Street Cred

DEFER artwork on PMCA "Street Cred" title wall.

Alex “DEFER” Kizu has been a busy man.

Within one-week’s time, Kizu has shown in no less than 2 art galleries (Hold-Up Art in Little Tokyo and CREWEST in Downtown LA) and a museum (Pasadena Museum of California Art, for its “Street Cred: Graffiti Art From Concrete To Canvas” show). What’s more, one of his works at the PMCA was used for its title wall! (Unfortunately, we were prohibited from taking any photos after capturing this one.)

DEFER X CREWEST 1

DEFER X CREWEST Opening Night

Opening night for the CREWEST exhibit “NO BITERS ALLOWED” was a smashing success.

One of the few artists with two entries in the show, DEFER’s “LOS ANGELES” print could be seen situated above his other work “Los Angelinos” (below), with both pieces receiving priority placement in the front window next to the left of legendary LA writer CHAZ Bojorquez.

DEFER "Los Angelinos"

DEFER "Los Angelinos". 2011.

 

Lately, DEFER has been in high-demand both, inside and outside, galleries and museums around Los Angeles. He has worked on tribute walls for fellow writers and has been tapped to show work in not just one, but 3 LA gallery shows–all happening within a few weeks of each other: “Hi-Graff” at the Hold Up Art Gallery, “NO BITERS ALLOWED” at CREWEST and “Street Cred: From Concrete To Canvas at the Pasadena Museum Of California Art.

“Los Angelinos” (left), DEFER’s entry for the “NO BITERS ALLOWED” exhibit, is no longer available–it was sold to a New York collector a week prior to the show’s opening–but his “LOS ANGELES” prints are still available. CLICK HERE to get yours!

DEFER X CREWEST 2

DEFER vs Blackbook

DEFER mingled with fans and added some of his signature lettering to their blackbooks.

NBA

CREWEST “No Biter’s Allowed”

Alex DEFER Kizu exhibited work in the CREWEST show “NO BITER’S ALLOWED” on May 7, 2011. This show marks the 9th anniversary of CREWEST and featured the work of West Coast graffiti artists who have been painting since the 1980′s.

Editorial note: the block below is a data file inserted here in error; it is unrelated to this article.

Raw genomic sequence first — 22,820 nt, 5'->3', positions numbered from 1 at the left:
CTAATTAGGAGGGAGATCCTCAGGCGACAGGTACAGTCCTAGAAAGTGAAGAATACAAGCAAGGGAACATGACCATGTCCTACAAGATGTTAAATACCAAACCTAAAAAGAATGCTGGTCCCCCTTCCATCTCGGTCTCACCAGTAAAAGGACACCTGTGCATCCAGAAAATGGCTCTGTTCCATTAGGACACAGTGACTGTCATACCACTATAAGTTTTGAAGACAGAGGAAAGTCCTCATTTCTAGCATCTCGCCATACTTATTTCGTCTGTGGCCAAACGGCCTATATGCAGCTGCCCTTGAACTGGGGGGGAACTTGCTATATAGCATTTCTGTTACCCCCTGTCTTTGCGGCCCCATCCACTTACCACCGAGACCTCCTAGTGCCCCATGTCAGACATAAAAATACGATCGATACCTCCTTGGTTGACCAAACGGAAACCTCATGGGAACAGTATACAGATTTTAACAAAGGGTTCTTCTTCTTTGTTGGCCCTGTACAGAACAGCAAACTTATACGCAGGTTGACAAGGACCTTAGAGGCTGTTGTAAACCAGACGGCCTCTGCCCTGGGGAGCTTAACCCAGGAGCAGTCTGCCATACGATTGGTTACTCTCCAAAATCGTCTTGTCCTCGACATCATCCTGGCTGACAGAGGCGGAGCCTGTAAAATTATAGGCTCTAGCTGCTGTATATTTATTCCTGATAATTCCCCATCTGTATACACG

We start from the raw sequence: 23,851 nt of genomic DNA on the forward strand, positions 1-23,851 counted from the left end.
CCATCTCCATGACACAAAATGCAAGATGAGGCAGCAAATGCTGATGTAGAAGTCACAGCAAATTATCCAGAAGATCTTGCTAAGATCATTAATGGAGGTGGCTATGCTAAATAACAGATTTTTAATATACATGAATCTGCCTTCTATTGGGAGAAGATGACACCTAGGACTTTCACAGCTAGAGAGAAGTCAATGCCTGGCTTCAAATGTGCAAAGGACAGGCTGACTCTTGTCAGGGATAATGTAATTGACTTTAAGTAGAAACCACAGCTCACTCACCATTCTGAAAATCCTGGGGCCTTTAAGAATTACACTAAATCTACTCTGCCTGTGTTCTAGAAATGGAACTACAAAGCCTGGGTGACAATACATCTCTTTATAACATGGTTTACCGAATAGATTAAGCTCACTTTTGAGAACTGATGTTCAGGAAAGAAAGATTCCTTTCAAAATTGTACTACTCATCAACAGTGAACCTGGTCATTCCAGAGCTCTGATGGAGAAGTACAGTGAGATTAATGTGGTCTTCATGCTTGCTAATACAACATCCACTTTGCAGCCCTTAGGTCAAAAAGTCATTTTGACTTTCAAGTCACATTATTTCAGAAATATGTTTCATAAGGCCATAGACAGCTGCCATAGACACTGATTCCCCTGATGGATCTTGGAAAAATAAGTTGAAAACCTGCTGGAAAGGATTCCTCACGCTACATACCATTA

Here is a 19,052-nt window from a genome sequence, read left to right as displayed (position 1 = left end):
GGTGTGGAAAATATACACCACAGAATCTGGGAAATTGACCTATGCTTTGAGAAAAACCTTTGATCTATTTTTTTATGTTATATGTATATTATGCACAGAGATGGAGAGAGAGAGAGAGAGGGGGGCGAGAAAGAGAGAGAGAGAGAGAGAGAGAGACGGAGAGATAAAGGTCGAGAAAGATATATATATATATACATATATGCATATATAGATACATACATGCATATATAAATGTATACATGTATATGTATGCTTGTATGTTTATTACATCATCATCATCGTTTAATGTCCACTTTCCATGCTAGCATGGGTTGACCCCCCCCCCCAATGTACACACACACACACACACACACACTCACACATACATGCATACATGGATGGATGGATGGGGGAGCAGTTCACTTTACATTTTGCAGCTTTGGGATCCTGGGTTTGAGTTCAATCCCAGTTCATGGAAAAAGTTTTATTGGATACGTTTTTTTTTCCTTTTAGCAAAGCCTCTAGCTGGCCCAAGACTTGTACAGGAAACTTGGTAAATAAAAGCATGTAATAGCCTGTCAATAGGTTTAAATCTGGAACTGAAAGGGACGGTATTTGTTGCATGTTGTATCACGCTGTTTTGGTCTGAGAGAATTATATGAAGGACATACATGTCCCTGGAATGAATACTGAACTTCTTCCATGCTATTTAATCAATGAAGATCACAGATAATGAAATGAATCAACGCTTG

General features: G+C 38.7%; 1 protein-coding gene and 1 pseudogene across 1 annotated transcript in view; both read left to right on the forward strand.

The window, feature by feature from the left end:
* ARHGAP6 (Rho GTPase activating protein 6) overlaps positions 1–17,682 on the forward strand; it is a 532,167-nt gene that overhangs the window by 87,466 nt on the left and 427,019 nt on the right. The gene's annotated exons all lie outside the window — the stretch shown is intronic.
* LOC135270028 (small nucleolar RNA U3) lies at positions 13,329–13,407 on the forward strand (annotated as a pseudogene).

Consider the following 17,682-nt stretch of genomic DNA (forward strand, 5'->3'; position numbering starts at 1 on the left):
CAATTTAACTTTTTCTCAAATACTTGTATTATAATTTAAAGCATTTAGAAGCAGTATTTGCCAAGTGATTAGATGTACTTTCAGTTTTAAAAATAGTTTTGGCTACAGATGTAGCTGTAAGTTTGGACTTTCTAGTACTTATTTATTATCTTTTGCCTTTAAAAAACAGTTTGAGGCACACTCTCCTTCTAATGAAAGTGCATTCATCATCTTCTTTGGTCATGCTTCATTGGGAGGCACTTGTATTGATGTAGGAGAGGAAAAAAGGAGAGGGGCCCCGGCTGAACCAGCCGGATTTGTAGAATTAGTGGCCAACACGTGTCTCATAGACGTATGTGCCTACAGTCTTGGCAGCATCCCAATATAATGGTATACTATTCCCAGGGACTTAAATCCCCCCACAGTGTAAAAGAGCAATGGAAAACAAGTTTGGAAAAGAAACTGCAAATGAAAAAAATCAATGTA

Artists:
ACME, AXIS, CHAZ BOJORQUEZ, CRE8, DEFER, ESTRIA, FEAR, HEAVEN, MANDOE, MAN ONE, MEAR, MURAL, NEON, NUKE, PANIC, PJAY, PRECISE, RELIK, RISKY, SACRED194, SINER, SLICK, STREET PHANTOM, TEMPT, VOGUE, VYAL, ZENDER…and the legendary Hector “HEX” Rios.

CREWEST
110 Winston Street (at Main)
Los Angeles, CA 90013
ph 213.627.8272 fx 213.559.0525
info@crewest.com
www.crewest.com

Gallery Hours
Tues-Thur: Noon-7pm
Fri-Sat: Noon-8pm
Sun: Noon-6pm
Closed Monday

History of Graff LRG

The History Of American Graffiti

Interviews from Alex “DEFER” Kizu and examples of his early work are featured in the new book, “The History Of American Graffiti” written by Roger Gastman, co-curator of MOCA‘s “Art In The Streets” exhibit, and Caleb Neelon.

From the publisher:
“Comprehensive, and accessible, Roger Gastman and Caleb Neelon’s The History of American Graffiti offers an unprecedented tour through this vibrant, controversial art form and the grassroots movement that surrounds it. Featuring over 1,000 never-before-published photographs and interviews with hundreds of graffiti artists from New York, Philadelphia, Los Angeles, Baltimore, Cleveland, Phoenix, and beyond, The History of American Graffiti is a raw, real, and revealing look at one of the most unifying institutions of modern city life.”

Graffiti LA, the comprehensive book on street styles and art in Los Angeles features the work of “DEFER” and showcases the work of his crew on the cover!

From the publisher:
Long before graffiti was adopted as the visual expression of hip-hop culture in the 1980s, Chicano gang members in East Los Angeles had been developing stylized calligraphy and writing on walls. Cholo (gangster) scripts became the first distinctive letter forms to evolve in the modern vernacular tradition of graffiti writing. Today Los Angeles writers of diverse backgrounds draw from a unique confluence of cultures that has led to regionally distinctive styles.

Graffiti L.A. provides a comprehensive and visual history of graffiti in Los Angeles, as well as an in-depth examination of the myriad styles and techniques used by writers today. Complementing the main text, interviews with L.A.’s most prolific and infamous writers provide insight into the lives of these fugitive artists. Essential to the understanding of the development of the graffiti movement, this book will be an invaluable source to graffiti fans around the world.